When I first heard of the Mint Museum of Toys, I thought it’s probably be a place where I can buy a lot of toys! But I was wrong. Most of the toys there are not for sale! (Truth to be told, I might not even afford some of the toys there!)
We love toys. (Duh…Who doesn’t play toys?) Be it card games, soft toys, figurines, memorabilia, we probably have it all.
And maybe you’re like me, we still keep them even though we have grown up!
Where are the toys?
So here I am with Val at the Mint Museum of Toys! MINT actually stands for Moment of Imagination and Nostalgia with Toys. From its name, we somehow know it has a HUGE collection of toys… that will bring us back in history!
The museum holds 4 levels of exhibition halls, each with its own uniqueness.
We took quite a fair bit of time to explore each level.
Hey, there’s like 50,000 toys and figurines from more than 40 countries!
So where should you start from?
We are advised to take the lift up to the highest floor and walk down each level of exhibition. So we did that by taking the lift up!
So when the lift opens…
What a quote about toy collection yea? But it’s kinda true…isn’t it? When we’re young, we always like to showoff our toys to our friends. And when we don’t have what our friends have, we will go home and pester our parents to buy them. The race goes on… and that’s how we end up with lots of toys!
So our tour of Mint Museum of Toys begins from OuterSpace, all the way down to the Collectables. (I’ll try not to spoil your fun by showing all the toys here.)
The toys exhibited comes from all over the world. Some I have played before, while some are unknown to me. Probably they were popular way back then.
But what surprised me is the value of these toys today!
These 6 little figurines command an estimated value of US$3000. If you think that’s high, wait till you see more toys. Anyway, that’s for you to explore. Probably I got to learn about how these vintage toys command such high values…
Over there, we also see an evolution of toys over time. Look at our famous super hero of all time: Batman & Robin!
Yes. And that’s how they look when they first became heros. They do look quite cute, don’t they?
Another one is the all-time favorite comic album character TinTin and his faithful dog.
The Adventures of Tintin comic series started way back in the early 1930s, and has been one of the favorite comic for kids for many years.
Looking at all the figurines of Tintin exhibited, we see that over the years, although he doesn’t grow old, he does look more striking and charming, so does his dog!
While observing the toys, I realized that each toy does tell a different story. A toy isn’t just simply an object for playing. It also reflects the culture and historic trend of its country.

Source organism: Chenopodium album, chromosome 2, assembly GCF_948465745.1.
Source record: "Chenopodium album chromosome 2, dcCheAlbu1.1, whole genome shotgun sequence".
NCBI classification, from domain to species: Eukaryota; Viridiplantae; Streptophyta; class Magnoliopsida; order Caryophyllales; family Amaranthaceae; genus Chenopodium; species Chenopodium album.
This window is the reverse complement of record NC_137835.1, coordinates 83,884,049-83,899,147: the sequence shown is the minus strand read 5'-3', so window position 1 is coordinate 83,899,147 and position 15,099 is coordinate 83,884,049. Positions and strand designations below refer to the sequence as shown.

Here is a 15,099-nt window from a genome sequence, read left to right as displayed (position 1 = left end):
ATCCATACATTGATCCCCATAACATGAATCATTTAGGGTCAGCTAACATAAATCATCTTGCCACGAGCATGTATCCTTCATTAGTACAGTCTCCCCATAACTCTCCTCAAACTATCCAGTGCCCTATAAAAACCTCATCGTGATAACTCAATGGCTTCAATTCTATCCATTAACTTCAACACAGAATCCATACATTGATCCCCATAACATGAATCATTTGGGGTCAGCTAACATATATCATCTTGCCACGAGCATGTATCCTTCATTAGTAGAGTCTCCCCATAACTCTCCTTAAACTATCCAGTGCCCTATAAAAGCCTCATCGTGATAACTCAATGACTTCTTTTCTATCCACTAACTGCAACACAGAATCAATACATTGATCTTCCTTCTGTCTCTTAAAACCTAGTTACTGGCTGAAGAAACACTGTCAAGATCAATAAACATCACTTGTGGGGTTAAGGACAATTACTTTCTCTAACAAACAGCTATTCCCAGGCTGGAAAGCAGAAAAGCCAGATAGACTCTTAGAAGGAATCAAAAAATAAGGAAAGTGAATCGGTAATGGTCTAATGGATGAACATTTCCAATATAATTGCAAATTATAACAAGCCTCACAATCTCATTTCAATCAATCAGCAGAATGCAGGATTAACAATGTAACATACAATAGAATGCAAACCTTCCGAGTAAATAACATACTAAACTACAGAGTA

Sometimes by its design, you already know which era the toy was made.
Understanding this, it makes my discovery at the Mint Museum of Toys much meaningful, and also realized why toys can be such wonderful collectables too.
Revisiting these toys, especially the Singapore ones, also bring me back to the days I would fight with my brothers over ownership of toys (I bet you too!).
We enjoyed our tour of the toy exhibition, understood the story behind each toy, but sadly, we can’t bring back any of these toys.
How to get there?
Nearest MRT Station:
City Hall MRT Station
Bugis MRT Station
For specific directions to the Mint Museum from where you’re at, click here!
Child (below 2 years old): Free
Child (2 to 12 years old): $7.50
Senior Citizens (60 years old and above): $7.50
2 adults & 2 children: $36
3 adults & 1 children: $42
9.30am to 6.30pm
Yay or Nay?
If you play with toys when you’re young, then this place is for you. It actually takes quite an effort to bring the toys from different countries, from different generation, together at this museum. The display of toys does shows you more than just items to be played with. There’s hidden meaning in some toys!
On the downside, this is one of the many museums in Singapore that charges a fee. To some, it may not be that cheap to pay for a museum ticket. If you’re not into toys, then you may want to save your money for other museums (or visit the free ones!).
The museum can also be considered ‘small’ to some, as it’s just five levels of toys! It can just take you 30 minutes to browse through all the toys on all levels. But if you were to analyse and examine each toy, then you may take about 2 hours to finish all.
What Say You?
What about you? Share your experience at the Mint Museum with us below!
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